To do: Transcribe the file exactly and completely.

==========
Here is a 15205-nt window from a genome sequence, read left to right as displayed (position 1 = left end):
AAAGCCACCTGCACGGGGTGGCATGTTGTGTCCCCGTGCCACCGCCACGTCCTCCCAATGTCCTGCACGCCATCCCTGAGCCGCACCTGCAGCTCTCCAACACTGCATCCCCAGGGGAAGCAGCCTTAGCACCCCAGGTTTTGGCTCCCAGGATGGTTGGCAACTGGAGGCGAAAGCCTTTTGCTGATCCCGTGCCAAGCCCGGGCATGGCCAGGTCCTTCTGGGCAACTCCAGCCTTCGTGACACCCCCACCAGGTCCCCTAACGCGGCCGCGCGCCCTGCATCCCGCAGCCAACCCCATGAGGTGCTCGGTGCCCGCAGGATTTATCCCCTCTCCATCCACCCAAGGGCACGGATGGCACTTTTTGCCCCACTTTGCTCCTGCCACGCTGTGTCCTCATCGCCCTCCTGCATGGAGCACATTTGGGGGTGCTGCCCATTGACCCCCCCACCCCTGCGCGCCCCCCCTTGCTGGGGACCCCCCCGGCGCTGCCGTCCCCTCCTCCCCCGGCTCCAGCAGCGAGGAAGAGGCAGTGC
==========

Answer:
Here is a 15205-nt window from a genome sequence, read left to right as displayed (position 1 = left end):
AAAGCCACCTGCACGGGGTGGCATGTTGTGTCCCCGTGCCACCGCCACGTCCTCCCAATGTCCTGCACGCCATCCCTGAGCCGCACCTGCAGCTCTCCAACACTGCATCCCCAGGGGAAGCAGCCTTAGCACCCCAGGTTTTGGCTCCCAGGATGGTTGGCAACTGGAGGCGAAAGCCTTTTGCTGATCCCGTGCCAAGCCCGGGCATGGCCAGGTCCTTCTGGGCAACTCCAGCCTTCGTGACACCCCCACCAGGTCCCCTAACGCGGCCGCGCGCCCTGCATCCCGCAGCCAACCCCATGAGGTGCTCGGTGCCCGCAGGATTTATCCCCTCTCCATCCACCCAAGGGCACGGATGGCACTTTTTGCCCCACTTTGCTCCTGCCACGCTGTGTCCTCATCGCCCTCCTGCATGGAGCACATTTGGGGGTGCTGCCCATTGACCCCCCCACCCCTGCGCGCCCCCCCTTGCTGGGGACCCCCCCGGCGCTGCCGTCCCCTCCTCCCCCGGCTCCAGCAGCGAGGAAGAGGCAGTGC